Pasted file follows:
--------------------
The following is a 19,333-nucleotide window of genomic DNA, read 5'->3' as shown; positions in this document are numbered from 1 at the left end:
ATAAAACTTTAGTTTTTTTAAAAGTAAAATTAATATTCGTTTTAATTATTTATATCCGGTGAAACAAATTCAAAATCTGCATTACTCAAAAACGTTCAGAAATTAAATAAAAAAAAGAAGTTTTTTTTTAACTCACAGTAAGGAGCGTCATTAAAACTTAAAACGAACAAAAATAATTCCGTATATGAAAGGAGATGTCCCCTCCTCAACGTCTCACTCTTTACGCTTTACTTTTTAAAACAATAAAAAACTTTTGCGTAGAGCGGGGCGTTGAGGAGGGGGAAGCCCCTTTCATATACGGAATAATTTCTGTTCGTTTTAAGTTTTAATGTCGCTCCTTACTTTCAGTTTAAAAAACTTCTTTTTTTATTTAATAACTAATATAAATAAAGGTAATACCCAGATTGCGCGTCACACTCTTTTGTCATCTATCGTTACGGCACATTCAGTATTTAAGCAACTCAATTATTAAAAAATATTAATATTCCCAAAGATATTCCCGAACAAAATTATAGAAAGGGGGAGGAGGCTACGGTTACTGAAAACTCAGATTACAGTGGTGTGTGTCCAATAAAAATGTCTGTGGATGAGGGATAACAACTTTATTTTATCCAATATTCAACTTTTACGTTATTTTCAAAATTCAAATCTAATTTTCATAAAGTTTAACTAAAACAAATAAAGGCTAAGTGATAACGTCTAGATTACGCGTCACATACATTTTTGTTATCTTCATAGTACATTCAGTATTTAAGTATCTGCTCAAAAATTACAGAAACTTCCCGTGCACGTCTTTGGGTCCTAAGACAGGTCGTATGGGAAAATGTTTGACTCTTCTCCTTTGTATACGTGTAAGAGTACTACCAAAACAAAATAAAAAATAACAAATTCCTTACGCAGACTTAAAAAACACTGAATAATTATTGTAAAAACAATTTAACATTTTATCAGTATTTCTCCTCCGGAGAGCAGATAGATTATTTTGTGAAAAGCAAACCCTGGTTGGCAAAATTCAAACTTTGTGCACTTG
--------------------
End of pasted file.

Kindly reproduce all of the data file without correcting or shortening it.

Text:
The following is a 19,333-nucleotide window of genomic DNA, read 5'->3' as shown; positions in this document are numbered from 1 at the left end:
ATAAAACTTTAGTTTTTTTAAAAGTAAAATTAATATTCGTTTTAATTATTTATATCCGGTGAAACAAATTCAAAATCTGCATTACTCAAAAACGTTCAGAAATTAAATAAAAAAAAGAAGTTTTTTTTTAACTCACAGTAAGGAGCGTCATTAAAACTTAAAACGAACAAAAATAATTCCGTATATGAAAGGAGATGTCCCCTCCTCAACGTCTCACTCTTTACGCTTTACTTTTTAAAACAATAAAAAACTTTTGCGTAGAGCGGGGCGTTGAGGAGGGGGAAGCCCCTTTCATATACGGAATAATTTCTGTTCGTTTTAAGTTTTAATGTCGCTCCTTACTTTCAGTTTAAAAAACTTCTTTTTTTATTTAATAACTAATATAAATAAAGGTAATACCCAGATTGCGCGTCACACTCTTTTGTCATCTATCGTTACGGCACATTCAGTATTTAAGCAACTCAATTATTAAAAAATATTAATATTCCCAAAGATATTCCCGAACAAAATTATAGAAAGGGGGAGGAGGCTACGGTTACTGAAAACTCAGATTACAGTGGTGTGTGTCCAATAAAAATGTCTGTGGATGAGGGATAACAACTTTATTTTATCCAATATTCAACTTTTACGTTATTTTCAAAATTCAAATCTAATTTTCATAAAGTTTAACTAAAACAAATAAAGGCTAAGTGATAACGTCTAGATTACGCGTCACATACATTTTTGTTATCTTCATAGTACATTCAGTATTTAAGTATCTGCTCAAAAATTACAGAAACTTCCCGTGCACGTCTTTGGGTCCTAAGACAGGTCGTATGGGAAAATGTTTGACTCTTCTCCTTTGTATACGTGTAAGAGTACTACCAAAACAAAATAAAAAATAACAAATTCCTTACGCAGACTTAAAAAACACTGAATAATTATTGTAAAAACAATTTAACATTTTATCAGTATTTCTCCTCCGGAGAGCAGATAGATTATTTTGTGAAAAGCAAACCCTGGTTGGCAAAATTCAAACTTTGTGCACTTG